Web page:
All Armenian carriers have been blacklisted by the European Commission, after more than six months of discussions with the Civil Aviation Committee of Armenia over safety concerns relating to its oversight capability.
Two Armenian airlines – Aircompany Armenia and Armenia Airways – as well as the Civil Aviation Committee were visited in February by a European air safety delegation, following notification of the concerns the previous October.
The on-site visit resulted in multiple findings with particular unease over staff training and serious deficiencies in effective capacity to conduct certification and oversight properly.
“It is clear from the assessment visit report that the [committee] has a systemic weakness in terms of personnel management,” says documentation accompanying the blacklisting decision.
The visit revealed the committee lacked procedures to determine manpower requirements and training requirements, as well as their implementation.
It also lacked a structured document-management system to assure certification traceability as well as quality-management functions needed to oversee administration and effective transposition of legal, regulatory and technical requirements.
“[The committee] was unable to provide requested evidence of activities performed as part of the initial air operator certificate [process] for its certified air carriers,” the blacklist documentation states.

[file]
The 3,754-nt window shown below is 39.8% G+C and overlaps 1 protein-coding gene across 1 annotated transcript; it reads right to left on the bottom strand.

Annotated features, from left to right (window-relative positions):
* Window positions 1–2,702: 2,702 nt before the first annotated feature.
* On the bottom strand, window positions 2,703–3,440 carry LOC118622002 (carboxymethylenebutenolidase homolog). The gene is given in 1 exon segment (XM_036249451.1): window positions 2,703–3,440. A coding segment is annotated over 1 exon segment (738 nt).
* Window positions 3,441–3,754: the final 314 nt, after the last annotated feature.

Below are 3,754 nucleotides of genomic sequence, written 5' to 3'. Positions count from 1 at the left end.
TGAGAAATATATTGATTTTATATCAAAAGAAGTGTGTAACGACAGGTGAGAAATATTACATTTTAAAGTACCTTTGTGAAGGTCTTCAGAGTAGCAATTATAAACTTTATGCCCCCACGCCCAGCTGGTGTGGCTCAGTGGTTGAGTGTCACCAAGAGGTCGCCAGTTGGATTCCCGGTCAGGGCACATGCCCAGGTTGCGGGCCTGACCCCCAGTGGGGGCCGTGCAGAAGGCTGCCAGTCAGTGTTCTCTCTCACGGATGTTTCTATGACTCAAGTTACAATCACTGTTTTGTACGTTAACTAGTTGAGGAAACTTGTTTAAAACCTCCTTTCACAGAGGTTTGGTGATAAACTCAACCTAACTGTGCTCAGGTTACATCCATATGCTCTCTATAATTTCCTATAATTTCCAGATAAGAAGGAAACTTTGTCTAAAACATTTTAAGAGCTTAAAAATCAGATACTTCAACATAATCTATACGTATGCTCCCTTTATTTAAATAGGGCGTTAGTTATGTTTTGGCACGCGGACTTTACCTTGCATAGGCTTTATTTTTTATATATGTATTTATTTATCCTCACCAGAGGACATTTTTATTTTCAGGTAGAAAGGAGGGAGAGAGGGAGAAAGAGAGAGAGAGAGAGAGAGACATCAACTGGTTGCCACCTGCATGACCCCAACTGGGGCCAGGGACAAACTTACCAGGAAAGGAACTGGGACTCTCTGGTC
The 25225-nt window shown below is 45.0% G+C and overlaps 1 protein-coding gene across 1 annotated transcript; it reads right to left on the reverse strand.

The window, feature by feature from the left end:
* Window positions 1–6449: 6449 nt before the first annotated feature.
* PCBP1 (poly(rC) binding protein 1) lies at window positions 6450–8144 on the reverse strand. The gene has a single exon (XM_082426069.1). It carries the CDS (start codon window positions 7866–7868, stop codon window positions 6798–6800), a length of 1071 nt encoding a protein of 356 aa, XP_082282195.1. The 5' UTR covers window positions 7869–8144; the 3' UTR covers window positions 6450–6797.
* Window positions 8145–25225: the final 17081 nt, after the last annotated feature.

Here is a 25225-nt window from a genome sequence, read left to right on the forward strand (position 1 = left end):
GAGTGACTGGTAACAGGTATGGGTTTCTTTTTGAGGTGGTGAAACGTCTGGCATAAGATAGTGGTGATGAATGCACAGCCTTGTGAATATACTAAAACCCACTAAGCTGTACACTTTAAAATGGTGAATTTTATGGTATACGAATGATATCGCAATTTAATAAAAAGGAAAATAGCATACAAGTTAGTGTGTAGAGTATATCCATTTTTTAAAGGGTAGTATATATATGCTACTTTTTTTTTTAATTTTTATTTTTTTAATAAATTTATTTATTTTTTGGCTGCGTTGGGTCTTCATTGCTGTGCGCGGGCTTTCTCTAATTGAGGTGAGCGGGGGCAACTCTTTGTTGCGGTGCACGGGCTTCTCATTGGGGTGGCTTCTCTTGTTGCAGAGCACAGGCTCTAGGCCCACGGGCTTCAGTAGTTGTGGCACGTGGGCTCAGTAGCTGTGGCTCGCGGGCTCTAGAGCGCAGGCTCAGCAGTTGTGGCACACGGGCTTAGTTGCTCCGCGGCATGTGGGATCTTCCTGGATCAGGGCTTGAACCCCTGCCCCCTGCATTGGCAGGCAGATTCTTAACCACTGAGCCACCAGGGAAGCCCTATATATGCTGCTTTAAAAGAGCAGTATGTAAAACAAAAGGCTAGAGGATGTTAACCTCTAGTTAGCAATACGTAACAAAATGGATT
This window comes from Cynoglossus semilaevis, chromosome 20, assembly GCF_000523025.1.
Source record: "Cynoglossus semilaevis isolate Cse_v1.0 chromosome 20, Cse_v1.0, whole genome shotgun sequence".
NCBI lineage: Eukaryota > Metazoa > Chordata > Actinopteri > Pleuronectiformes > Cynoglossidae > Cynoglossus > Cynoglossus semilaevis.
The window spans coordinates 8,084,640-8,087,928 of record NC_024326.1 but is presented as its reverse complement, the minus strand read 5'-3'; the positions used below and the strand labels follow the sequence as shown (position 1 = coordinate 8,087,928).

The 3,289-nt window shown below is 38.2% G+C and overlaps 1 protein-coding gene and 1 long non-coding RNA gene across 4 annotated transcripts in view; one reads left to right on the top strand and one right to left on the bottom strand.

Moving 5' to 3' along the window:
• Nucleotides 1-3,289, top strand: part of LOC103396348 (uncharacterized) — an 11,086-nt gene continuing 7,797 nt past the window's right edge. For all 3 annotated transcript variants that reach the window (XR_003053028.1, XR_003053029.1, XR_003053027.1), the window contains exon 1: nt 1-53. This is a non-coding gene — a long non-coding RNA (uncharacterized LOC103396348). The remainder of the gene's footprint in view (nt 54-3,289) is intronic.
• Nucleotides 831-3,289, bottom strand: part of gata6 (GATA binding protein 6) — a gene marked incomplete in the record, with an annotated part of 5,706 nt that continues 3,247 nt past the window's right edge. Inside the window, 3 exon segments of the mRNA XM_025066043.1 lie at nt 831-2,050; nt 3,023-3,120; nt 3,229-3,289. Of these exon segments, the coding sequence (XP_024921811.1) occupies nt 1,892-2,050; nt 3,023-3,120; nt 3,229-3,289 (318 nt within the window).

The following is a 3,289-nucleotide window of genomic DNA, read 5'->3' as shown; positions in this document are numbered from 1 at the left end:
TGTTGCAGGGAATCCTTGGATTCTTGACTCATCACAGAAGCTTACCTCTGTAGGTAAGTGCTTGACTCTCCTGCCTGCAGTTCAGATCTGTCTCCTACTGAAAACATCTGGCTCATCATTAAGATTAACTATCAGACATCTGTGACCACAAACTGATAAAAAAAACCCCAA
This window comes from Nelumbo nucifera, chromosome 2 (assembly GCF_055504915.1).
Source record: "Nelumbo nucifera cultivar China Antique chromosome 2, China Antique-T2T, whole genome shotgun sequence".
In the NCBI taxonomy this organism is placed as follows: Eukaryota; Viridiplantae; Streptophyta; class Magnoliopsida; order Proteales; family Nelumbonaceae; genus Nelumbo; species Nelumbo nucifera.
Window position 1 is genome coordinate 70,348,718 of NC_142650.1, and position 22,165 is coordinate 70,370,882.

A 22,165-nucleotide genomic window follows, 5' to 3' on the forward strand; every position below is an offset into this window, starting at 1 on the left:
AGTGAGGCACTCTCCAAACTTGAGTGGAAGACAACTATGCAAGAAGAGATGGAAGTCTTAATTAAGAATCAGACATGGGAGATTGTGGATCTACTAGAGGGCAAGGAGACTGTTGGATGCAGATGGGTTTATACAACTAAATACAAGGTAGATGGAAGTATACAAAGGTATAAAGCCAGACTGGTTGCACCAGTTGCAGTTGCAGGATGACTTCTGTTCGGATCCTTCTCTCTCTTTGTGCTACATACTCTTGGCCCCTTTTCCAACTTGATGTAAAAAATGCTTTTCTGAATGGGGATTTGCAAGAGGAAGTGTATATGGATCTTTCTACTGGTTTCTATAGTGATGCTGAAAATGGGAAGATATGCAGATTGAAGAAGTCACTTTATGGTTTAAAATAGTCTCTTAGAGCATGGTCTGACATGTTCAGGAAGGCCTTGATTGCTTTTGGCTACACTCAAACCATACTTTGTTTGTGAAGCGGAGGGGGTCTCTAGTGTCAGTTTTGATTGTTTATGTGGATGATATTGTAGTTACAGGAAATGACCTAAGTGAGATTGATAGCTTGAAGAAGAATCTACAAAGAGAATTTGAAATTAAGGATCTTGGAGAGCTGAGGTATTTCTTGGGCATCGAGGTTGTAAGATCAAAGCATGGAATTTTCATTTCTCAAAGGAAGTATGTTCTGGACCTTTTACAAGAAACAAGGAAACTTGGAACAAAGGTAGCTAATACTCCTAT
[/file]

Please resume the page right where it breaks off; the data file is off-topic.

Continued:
Examination of the carriers during the visit turned up “several issues”, it adds, which “should have been detected” as part of regulatory oversight.
Six operators and the Civil Aviation Committee were invited to a formal European safety hearing on 12 May.
These operators included Aircompany Armenia, Atlantis Armenian Airlines, Atlantis European Airways, Armenia Airways, Armenian Helicopters, and hot-air balloon firm Skyball.
During the hearing the Armenian committee outlined the safety improvements made since the visit, particularly regarding personnel and document management, improvements to the flight operations department, air operator certification, and inspector training.
The regulatory also informed that it had taken steps to revoke certification from Armenian carriers considered non-compliant with international safety standards.
While the European safety team acknowledged that the situation in Armenia has resulted from a “long period of inefficiency and neglect”, and that rectification measures are being pursued with government support, they added that the Civil Aviation Committee’s capability to oversee aviation activities is “insufficient” and does not meet minimum standards.
“Significant further improvement of [the committee’s] capabilities will be necessary in order to address the current safety deficiencies,” the blacklist documentation adds, citing the deficiencies with personnel management and training, as well as “inadequate” certification processes and “ineffective” oversight.
While the six aviation operators provided evidence to the hearing, they failed to convince the European safety team that they were capable of independent self-regulation.
“None of the information or evidence provided by any of the air carriers, before or during the hearing, provided…the assurance that the lack of safety oversight by [the Civil Aviation Committee] could be mitigated through the air carriers’ own compliance and safety systems,” the documentation says.
European transport commissioner Adina Valean says the decision to impose a blanket blacklisting on Armenia was unanimous, but that the Commission and the European Union Aviation Safety Agency are “ready to co-operate and invest in Armenia to improve its aviation safety”.